APRA has today released an Information Paper which outlines APRA’s conclusions with respect to the quantum and timing of capital increases that will be required for Australian ADIs to achieve unquestionably strong capital ratios. The analysis draws on international comparisons, as suggested by the FSI, as well as other information that allows capital strength to be viewed from different perspectives.
In its assessment, APRA has focussed on the appropriate calibration of Common Equity Tier 1 (CET1) capital requirements, recognising that CET1 is the highest quality capital and therefore most likely to engender confidence in an ADI’s financial strength.
APRA has distinguished in its analysis between those ADIs using the more conservative standardised approach to capital adequacy, and those banks that are accredited to use internal models to determine their capital requirements.
ADIs using the internal ratings-based (IRB) approach to capital adequacy.
For ADIs that use the internal ratings-based approach to credit risk, APRA has concluded that it is necessary to raise minimum capital requirements by around 150 basis points from current levels to achieve capital ratios that would be consistent with the goal of ‘unquestionably strong’.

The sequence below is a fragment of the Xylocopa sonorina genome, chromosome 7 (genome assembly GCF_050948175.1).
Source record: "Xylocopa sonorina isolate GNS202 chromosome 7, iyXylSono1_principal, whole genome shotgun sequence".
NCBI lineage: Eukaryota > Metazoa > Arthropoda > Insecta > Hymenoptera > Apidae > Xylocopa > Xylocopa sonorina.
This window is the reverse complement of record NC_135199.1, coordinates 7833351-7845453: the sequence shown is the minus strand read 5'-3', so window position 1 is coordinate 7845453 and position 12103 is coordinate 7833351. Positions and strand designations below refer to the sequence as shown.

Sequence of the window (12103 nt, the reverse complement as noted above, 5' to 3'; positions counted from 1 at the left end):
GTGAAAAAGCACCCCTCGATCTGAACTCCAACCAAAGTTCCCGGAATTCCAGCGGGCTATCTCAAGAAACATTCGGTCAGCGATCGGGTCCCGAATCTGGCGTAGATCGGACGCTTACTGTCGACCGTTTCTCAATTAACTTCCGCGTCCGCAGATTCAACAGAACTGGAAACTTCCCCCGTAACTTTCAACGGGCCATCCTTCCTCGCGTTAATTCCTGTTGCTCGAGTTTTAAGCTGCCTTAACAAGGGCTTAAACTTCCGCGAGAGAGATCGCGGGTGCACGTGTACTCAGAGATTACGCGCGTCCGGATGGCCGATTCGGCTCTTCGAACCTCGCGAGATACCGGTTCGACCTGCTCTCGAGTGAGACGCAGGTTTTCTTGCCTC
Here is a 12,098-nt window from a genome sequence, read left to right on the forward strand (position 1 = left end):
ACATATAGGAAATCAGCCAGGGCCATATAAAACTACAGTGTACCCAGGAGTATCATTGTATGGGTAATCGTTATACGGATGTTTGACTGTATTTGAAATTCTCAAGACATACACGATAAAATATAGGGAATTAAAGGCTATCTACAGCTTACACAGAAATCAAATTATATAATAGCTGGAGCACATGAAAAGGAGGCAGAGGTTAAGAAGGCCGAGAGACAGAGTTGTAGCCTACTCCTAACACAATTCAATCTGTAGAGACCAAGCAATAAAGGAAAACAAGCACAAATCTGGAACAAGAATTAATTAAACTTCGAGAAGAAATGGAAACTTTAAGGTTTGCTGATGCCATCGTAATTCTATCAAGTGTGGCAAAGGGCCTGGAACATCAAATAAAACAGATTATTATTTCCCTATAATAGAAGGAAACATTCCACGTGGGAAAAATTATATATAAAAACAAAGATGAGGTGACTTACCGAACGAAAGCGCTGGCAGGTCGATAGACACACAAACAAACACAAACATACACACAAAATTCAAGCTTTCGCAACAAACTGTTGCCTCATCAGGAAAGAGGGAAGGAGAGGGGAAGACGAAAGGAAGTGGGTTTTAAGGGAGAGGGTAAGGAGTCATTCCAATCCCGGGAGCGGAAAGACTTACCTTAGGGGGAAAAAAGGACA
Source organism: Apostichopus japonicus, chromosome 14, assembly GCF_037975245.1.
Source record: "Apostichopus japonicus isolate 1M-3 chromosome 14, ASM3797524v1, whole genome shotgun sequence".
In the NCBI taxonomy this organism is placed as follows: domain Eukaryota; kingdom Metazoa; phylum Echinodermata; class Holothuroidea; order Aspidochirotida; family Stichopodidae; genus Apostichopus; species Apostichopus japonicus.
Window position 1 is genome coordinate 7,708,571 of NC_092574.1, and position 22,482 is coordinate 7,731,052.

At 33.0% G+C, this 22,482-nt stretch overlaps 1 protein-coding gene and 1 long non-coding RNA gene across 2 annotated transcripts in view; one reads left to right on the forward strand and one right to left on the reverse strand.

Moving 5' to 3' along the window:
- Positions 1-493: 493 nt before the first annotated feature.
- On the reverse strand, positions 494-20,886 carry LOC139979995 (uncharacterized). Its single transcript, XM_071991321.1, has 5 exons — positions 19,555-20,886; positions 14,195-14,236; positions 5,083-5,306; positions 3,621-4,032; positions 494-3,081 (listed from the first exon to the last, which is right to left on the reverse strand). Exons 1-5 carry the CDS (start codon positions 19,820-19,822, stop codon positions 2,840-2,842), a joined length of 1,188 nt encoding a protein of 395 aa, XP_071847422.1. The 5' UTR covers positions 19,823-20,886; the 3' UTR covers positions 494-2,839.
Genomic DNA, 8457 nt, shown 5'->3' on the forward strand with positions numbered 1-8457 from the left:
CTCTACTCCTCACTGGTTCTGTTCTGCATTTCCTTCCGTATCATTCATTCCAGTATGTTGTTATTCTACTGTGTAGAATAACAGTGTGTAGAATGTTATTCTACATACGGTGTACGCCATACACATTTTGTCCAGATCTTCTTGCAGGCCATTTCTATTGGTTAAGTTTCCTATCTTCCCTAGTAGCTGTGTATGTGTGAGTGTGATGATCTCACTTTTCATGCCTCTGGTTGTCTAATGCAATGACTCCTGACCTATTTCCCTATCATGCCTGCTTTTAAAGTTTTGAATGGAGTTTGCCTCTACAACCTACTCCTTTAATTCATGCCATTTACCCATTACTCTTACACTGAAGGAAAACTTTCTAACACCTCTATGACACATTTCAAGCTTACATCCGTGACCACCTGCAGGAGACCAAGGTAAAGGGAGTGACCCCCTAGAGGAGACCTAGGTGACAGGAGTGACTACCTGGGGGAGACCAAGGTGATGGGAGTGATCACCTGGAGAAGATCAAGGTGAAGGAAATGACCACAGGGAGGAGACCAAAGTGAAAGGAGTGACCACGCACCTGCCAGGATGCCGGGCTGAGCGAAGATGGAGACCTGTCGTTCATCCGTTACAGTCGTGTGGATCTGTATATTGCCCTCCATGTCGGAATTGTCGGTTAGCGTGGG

This calibration recognises that ADIs using the IRB approach are currently operating with a higher capital surplus above regulatory minimums, in anticipation of APRA’s implementation of the FSI’s recommendation. APRA therefore expects that some of the increase in minimum requirements might be met through the surplus these ADIs hold in excess of minimum regulatory requirements.
In the case of the four major Australian banks, APRA expects that the increased capital requirements will translate into the need for an increase in CET1 capital ratios, on average, of around 100 basis points above their December 2016 levels. In broad terms, that equates to a benchmark CET1 capital ratio, under the current capital adequacy framework, of at least 10.5 per cent.
ADIs using the standardised approach to capital adequacy
For ADIs that use the standardised approach to credit risk, APRA has concluded that it is necessary to raise minimum capital requirements by approximately 50 basis points from current levels to achieve capital ratios that would be consistent with the goal of ‘unquestionably strong’.
Given the diversity of capital ratios currently reported by ADIs that use the standardised approach, it is not possible to translate this into an expected increase in actual capital ratios. Many ADIs already hold a capital surplus substantially in excess of current minimum regulatory requirements, and will likely absorb this increase within their existing capital resources without any need to raise additional capital.
Implementation and timetable